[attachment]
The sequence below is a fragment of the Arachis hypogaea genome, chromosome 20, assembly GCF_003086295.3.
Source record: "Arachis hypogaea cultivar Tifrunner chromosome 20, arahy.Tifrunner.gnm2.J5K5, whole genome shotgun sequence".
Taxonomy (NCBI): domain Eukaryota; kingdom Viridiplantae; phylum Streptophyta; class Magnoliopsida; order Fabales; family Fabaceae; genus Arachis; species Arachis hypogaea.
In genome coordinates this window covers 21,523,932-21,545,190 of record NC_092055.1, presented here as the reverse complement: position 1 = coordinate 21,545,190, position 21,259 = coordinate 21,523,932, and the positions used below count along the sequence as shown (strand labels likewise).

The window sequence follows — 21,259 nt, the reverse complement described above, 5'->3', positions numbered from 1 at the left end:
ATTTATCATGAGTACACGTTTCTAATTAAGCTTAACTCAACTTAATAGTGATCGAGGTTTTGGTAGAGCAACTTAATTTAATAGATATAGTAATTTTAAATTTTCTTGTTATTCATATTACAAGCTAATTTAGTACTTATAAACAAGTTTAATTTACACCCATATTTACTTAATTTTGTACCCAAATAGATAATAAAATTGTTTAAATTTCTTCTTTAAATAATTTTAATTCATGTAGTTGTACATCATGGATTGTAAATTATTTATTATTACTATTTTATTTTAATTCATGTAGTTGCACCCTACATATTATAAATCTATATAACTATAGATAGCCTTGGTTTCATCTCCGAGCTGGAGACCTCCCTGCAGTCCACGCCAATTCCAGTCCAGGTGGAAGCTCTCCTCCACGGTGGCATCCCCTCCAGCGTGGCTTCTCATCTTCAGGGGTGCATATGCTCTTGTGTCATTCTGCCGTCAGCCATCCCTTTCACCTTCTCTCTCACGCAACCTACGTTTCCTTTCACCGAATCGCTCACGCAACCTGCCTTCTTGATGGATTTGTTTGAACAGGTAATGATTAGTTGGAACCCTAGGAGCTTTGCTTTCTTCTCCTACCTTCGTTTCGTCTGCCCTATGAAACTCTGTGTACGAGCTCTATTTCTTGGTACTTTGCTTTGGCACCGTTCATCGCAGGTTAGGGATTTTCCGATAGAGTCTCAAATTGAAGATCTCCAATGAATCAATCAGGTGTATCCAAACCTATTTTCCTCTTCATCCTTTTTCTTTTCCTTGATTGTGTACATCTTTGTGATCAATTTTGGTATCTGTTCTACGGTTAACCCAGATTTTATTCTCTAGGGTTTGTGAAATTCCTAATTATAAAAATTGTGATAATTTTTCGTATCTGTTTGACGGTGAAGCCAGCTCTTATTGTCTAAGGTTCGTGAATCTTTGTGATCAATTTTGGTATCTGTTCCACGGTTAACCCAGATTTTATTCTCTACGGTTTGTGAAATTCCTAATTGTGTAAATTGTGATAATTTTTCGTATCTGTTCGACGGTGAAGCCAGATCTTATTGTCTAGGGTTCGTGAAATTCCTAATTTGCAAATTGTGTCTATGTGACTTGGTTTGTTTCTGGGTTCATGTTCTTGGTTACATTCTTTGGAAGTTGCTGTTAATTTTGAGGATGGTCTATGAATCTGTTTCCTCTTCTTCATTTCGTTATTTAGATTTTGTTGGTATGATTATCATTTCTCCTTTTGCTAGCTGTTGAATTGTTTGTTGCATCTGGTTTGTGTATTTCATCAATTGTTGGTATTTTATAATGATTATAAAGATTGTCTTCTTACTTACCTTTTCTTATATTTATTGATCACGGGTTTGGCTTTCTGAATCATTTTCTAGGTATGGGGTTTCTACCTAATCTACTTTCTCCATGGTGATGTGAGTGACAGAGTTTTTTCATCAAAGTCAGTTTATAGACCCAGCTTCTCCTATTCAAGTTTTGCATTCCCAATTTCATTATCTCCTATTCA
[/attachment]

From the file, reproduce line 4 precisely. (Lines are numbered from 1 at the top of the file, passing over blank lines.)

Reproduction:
In genome coordinates this window covers 21,523,932-21,545,190 of record NC_092055.1, presented here as the reverse complement: position 1 = coordinate 21,545,190, position 21,259 = coordinate 21,523,932, and the positions used below count along the sequence as shown (strand labels likewise).